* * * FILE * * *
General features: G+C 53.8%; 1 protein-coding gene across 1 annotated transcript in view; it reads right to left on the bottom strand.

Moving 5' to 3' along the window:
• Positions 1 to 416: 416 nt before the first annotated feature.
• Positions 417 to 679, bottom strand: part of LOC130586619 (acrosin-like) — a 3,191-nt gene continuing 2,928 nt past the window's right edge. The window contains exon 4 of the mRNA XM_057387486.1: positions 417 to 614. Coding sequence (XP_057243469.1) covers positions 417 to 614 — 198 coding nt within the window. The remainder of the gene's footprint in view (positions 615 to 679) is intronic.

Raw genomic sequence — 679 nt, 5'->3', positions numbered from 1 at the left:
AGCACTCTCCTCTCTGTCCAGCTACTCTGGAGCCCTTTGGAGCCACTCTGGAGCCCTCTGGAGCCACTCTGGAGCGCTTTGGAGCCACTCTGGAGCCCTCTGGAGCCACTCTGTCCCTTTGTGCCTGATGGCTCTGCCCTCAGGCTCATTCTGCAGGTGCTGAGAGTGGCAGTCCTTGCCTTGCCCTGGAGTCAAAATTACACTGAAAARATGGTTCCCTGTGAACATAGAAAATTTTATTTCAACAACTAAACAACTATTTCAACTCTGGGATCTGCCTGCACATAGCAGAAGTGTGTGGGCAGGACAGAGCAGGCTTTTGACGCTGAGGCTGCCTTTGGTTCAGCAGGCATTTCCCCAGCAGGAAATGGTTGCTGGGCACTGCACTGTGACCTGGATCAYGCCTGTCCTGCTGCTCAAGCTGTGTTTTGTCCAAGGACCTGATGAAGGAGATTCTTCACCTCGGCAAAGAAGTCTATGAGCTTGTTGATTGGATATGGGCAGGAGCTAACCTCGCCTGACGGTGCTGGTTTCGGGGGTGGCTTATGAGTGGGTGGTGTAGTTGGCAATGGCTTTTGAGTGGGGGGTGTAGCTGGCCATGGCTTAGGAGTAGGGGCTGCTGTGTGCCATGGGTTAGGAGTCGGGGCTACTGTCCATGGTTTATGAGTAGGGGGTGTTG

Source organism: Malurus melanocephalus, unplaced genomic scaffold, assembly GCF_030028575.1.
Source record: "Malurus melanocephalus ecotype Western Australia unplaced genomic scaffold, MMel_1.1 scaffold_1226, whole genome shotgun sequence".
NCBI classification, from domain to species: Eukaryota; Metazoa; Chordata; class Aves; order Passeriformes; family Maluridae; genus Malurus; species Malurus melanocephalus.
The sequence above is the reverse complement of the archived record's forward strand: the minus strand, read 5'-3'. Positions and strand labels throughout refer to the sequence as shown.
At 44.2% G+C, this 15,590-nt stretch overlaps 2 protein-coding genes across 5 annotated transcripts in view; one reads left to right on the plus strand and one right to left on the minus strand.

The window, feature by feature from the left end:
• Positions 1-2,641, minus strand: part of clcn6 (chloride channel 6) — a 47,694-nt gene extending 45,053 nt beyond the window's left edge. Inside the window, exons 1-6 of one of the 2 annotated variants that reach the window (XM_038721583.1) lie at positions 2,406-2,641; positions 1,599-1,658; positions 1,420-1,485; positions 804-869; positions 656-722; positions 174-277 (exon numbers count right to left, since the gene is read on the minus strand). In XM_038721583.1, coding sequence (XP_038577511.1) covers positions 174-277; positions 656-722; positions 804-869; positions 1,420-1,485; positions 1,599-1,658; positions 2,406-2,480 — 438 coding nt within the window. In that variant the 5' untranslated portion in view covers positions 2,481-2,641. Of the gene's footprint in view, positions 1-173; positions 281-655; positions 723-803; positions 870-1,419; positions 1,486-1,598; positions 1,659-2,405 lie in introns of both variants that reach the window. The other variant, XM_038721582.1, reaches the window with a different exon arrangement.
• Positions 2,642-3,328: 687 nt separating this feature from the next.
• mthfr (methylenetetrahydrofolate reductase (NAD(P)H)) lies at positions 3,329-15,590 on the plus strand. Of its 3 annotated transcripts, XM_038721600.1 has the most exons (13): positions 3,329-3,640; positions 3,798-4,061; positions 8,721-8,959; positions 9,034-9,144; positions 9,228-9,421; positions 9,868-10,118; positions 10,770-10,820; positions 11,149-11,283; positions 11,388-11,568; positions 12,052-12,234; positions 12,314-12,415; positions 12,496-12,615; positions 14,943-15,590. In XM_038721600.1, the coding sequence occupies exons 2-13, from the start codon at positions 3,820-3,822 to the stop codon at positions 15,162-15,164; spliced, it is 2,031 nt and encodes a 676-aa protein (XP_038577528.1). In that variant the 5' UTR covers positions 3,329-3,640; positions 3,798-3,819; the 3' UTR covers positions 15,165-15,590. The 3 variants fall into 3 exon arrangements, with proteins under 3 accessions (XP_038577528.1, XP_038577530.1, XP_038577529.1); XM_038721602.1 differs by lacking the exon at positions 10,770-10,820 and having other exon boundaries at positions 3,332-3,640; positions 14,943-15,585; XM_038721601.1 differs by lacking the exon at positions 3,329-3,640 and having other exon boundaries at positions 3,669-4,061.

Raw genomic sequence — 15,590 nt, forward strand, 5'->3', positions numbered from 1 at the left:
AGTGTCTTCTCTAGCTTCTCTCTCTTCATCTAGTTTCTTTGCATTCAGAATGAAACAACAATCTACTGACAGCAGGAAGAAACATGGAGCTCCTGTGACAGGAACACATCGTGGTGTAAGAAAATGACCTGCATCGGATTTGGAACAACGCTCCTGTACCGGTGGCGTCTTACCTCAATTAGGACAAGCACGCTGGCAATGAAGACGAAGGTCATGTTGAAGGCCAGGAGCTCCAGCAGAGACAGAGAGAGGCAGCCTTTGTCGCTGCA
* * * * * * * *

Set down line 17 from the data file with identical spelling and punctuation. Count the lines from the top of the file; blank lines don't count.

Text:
AGTGTCTTCTCTAGCTTCTCTCTCTTCATCTAGTTTCTTTGCATTCAGAATGAAACAACAATCTACTGACAGCAGGAAGAAACATGGAGCTCCTGTGACAGGAACACATCGTGGTGTAAGAAAATGACCTGCATCGGATTTGGAACAACGCTCCTGTACCGGTGGCGTCTTACCTCAATTAGGACAAGCACGCTGGCAATGAAGACGAAGGTCATGTTGAAGGCCAGGAGCTCCAGCAGAGACAGAGAGAGGCAGCCTTTGTCGCTGCA